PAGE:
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New Larch Tree, Lapegle (Larix)

New Larch Tree

Code: A-410-19
Author: Aivars Gulbis
Photo taken on June 8, 2019
S 1333 x 2000 px
2.89 MB
M 2000 x 3000 px
16.93 x 25.4 cm / 300 dpi
L 4000 x 6000 px
33.87 x 50.8 cm / 300 dpi
21.4 MB

Larches are conifers in the genus Larix, of the family Pinaceae (subfamily Laricoideae). Growing from 20 to 45 m (66 to 148 ft) tall, they are native to much of the cooler temperate northern hemisphere, on lowlands in the north and high on mountains further south. Larches are among the dominant plants in the boreal forests of Siberia and Canada. Although they are conifers, larches are deciduous trees that lose their needles in the autumn.

Larch
 Kingdom:     Plantae
 Division:  Pinophyta
 Class:  Pinopsida
 Order:  Pinales
 Family:  Pinaceae
 Subfamily:  Laricoideae
 Genus:  Larix

Description and distribution
Larches can reach 50–60 m (Larix occidentalis). The larch's tree crown is sparse and the branches are brought horizontal to the stem, even if some species have them characteristically pendulous. Larch shoots are dimorphic, with leaves borne singly on long shoots typically 10–50 centimetres long and bearing several buds, and in dense clusters of 20–50 needles on short shoots only 1–2 mm long with only a single bud. The leaves (light green) are needle-like, 2–5 centimetres long, slender (under 1 cm wide). Larches are among the few deciduous conifers, which are usually evergreen. Other deciduous conifers include the golden larch Pseudolarix amabilis, the dawn redwood Metasequoia glyptostroboides, the Chinese swamp cypress Glyptostrobus pensilis and the bald cypresses in the genus Taxodium. The male flowers (small cones) are orange-yellowish and fall after pollination. The female flowers (or cones) of larches are erect, small, 1–9 cm long, green or purple, brown in ripening and lignify (called now strobilus) 5–8 months after pollination; in about half the species the bract scales are long and visible, and in the others, short and hidden between the seed scales. Those native to northern regions have small cones (1–3 cm) with short bracts, with more southerly species tending to have longer cones (3–9 cm), often with exserted bracts, with the longest cones and bracts produced by the southernmost species, in the Himalayas. The seeds are winged. The larches are streamlined trees, the root system are broad and deep and the bark is finely cracked and wrinkled in irregular plaques. The wood is bicolor, with salmon pink heartwood and yellowish white sapwood. The chromosome number is 2n = 24, similar to that of most of the other trees of the Pinaceae family.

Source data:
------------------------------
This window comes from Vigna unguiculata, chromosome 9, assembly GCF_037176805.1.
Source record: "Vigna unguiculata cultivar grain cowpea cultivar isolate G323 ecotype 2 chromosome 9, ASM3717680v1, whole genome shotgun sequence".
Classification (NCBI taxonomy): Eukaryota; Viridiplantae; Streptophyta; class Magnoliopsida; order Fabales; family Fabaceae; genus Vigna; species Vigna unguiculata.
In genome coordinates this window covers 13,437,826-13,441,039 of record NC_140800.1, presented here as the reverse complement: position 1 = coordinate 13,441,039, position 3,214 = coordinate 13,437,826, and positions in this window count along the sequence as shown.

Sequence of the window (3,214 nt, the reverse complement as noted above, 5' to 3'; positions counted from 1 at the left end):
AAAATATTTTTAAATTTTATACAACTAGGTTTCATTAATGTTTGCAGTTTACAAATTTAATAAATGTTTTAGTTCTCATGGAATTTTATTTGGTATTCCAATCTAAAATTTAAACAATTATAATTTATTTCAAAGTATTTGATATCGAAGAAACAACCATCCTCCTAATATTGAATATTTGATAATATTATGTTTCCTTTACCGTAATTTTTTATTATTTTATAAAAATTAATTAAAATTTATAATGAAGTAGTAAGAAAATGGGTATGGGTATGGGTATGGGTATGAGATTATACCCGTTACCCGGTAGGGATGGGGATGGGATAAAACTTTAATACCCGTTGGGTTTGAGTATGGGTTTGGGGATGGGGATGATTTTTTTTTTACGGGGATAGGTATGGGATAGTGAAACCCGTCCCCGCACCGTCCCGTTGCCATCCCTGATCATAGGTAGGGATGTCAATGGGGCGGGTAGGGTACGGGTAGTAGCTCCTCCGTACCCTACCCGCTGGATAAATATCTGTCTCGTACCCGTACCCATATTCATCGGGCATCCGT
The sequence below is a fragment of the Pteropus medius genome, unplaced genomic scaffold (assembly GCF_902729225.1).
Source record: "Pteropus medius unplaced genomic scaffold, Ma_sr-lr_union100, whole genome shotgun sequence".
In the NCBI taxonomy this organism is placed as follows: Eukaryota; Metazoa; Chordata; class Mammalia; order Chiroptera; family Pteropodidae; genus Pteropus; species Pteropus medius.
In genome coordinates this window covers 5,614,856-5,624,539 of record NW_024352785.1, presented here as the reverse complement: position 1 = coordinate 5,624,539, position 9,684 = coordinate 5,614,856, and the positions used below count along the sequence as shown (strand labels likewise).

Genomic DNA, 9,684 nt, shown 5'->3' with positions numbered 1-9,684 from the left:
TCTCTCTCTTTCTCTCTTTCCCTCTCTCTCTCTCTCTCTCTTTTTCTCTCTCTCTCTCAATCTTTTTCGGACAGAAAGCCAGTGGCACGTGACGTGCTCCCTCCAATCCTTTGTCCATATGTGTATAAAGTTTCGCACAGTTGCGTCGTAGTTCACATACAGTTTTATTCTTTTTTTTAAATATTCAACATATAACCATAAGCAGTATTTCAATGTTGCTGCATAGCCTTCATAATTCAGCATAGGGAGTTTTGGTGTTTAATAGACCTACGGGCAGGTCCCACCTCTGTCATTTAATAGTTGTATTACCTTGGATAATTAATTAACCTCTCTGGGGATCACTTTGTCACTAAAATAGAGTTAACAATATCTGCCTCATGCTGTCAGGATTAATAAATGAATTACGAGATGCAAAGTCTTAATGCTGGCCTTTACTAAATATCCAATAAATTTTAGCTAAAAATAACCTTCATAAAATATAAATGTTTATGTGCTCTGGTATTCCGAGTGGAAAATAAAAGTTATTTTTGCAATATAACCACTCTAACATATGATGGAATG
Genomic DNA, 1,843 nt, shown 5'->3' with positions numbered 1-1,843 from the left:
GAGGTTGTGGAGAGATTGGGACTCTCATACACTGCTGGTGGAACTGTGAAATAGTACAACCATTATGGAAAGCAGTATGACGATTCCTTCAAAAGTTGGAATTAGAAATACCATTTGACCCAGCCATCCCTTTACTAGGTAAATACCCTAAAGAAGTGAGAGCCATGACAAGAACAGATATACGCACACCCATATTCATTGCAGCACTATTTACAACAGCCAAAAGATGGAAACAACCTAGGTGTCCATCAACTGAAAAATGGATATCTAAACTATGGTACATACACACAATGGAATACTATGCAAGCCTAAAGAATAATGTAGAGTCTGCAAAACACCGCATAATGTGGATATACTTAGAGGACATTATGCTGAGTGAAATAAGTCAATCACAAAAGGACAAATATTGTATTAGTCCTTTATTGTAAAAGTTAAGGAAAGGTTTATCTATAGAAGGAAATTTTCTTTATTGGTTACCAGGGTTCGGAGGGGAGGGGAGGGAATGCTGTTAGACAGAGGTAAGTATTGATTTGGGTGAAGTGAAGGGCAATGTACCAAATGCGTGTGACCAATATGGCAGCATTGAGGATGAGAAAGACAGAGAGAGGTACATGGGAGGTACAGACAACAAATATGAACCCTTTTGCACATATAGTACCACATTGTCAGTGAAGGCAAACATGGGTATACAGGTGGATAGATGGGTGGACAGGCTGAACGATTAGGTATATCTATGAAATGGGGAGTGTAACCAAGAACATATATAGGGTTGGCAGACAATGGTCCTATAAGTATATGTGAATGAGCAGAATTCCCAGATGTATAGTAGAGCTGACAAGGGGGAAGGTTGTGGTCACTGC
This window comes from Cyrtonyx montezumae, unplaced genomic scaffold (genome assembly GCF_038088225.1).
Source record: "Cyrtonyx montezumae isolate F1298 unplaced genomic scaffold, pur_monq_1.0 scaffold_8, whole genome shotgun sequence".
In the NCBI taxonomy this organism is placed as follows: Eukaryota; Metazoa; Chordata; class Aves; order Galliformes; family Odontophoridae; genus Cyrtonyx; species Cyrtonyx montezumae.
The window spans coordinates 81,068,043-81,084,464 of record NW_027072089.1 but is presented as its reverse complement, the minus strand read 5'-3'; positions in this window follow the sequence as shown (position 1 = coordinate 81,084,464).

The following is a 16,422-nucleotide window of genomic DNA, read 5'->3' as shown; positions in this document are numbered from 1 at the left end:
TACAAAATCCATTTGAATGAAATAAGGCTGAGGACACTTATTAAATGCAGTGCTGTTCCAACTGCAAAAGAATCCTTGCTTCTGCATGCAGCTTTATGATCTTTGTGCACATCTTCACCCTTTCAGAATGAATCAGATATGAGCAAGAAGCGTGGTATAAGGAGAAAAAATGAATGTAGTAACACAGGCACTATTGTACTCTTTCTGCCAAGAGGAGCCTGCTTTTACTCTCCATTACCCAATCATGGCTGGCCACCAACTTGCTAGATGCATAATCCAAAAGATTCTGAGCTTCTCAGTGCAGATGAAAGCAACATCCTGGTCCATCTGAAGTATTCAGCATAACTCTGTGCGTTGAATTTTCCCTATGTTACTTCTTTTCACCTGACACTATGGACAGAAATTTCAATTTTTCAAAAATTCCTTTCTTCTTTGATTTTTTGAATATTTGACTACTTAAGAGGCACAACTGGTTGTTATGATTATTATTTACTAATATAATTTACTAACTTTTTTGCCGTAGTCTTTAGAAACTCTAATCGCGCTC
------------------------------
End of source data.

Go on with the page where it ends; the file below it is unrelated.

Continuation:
The genus Larix is present in all the temperate-cold zones of the northern hemisphere, from North America to northern Siberia passing through Europe, mountainous China and Japan. The larches are important forest trees of Russia, Central Europe, United States and Canada. They require a cool and fairly humid climate and for this reason they are found in the mountains of the temperate zones, while in the northernmost boreal zones ones they are also found in the plain. At gen. Larix belong to the trees that go further north than all, reaching in the North America and Siberia the tundra and polar ice. The larches are pioneer species not very demanding towards the soil and they are very long-lived trees. They live in pure or mixed forests together with other conifers or more rarely broad-leaved trees.

Species and taxonomy
In the past, the cone bract length was often used to divide the larches into two sections (sect. Larix with short bracts, and sect. Multiserialis with long bracts), but genetic evidence does not support this division, pointing instead to a genetic divide between Old World and New World species, with the cone and bract size being merely adaptations to climatic conditions. More recent genetic studies have proposed three groups within the genus, with a primary division into North American and Eurasian species, and a secondary division of the Eurasian into northern short-bracted species and southern long-bracted species; there is some dispute over the position of Larix sibirica, a short-bracted species which is placed in the short-bracted group by some of the studies and the long-bracted group by others. The genus Larix belongs to the subfamily Laricoideae, which also includes the genera Pseudotsuga and Cathaya.
en.wikipedia.org

New Larch Tree

Code: A-410-19
Author: Aivars Gulbis
Photo taken on June 8, 2019
S 1333 x 2000 px
2.89 MB
M 2000 x 3000 px
16.93 x 25.4 cm / 300 dpi
L 4000 x 6000 px
33.87 x 50.8 cm / 300 dpi
21.4 MB
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